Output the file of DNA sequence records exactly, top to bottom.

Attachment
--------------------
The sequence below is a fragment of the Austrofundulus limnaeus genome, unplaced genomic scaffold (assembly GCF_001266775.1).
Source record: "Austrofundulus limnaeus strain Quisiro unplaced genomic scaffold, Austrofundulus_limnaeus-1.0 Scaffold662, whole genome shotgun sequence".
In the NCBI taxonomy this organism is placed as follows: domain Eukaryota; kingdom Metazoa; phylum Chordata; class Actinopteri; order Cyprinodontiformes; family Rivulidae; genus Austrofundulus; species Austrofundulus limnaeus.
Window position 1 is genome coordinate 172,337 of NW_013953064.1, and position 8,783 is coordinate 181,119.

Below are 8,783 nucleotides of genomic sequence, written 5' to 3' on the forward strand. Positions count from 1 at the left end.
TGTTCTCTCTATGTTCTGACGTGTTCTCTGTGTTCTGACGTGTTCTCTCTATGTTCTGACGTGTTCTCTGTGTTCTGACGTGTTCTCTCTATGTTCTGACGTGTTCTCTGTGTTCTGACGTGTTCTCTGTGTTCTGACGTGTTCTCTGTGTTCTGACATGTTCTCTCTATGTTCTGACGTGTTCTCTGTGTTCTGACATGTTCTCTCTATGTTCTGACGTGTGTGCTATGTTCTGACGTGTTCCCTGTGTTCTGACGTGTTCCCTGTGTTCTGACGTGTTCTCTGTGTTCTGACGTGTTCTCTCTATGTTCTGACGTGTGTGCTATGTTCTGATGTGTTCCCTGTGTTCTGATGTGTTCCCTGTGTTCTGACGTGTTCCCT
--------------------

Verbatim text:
The sequence below is a fragment of the Austrofundulus limnaeus genome, unplaced genomic scaffold (assembly GCF_001266775.1).
Source record: "Austrofundulus limnaeus strain Quisiro unplaced genomic scaffold, Austrofundulus_limnaeus-1.0 Scaffold662, whole genome shotgun sequence".
In the NCBI taxonomy this organism is placed as follows: domain Eukaryota; kingdom Metazoa; phylum Chordata; class Actinopteri; order Cyprinodontiformes; family Rivulidae; genus Austrofundulus; species Austrofundulus limnaeus.
Window position 1 is genome coordinate 172,337 of NW_013953064.1, and position 8,783 is coordinate 181,119.

Below are 8,783 nucleotides of genomic sequence, written 5' to 3' on the forward strand. Positions count from 1 at the left end.
TGTTCTCTCTATGTTCTGACGTGTTCTCTGTGTTCTGACGTGTTCTCTCTATGTTCTGACGTGTTCTCTGTGTTCTGACGTGTTCTCTCTATGTTCTGACGTGTTCTCTGTGTTCTGACGTGTTCTCTGTGTTCTGACGTGTTCTCTGTGTTCTGACATGTTCTCTCTATGTTCTGACGTGTTCTCTGTGTTCTGACATGTTCTCTCTATGTTCTGACGTGTGTGCTATGTTCTGACGTGTTCCCTGTGTTCTGACGTGTTCCCTGTGTTCTGACGTGTTCTCTGTGTTCTGACGTGTTCTCTCTATGTTCTGACGTGTGTGCTATGTTCTGATGTGTTCCCTGTGTTCTGATGTGTTCCCTGTGTTCTGACGTGTTCCCT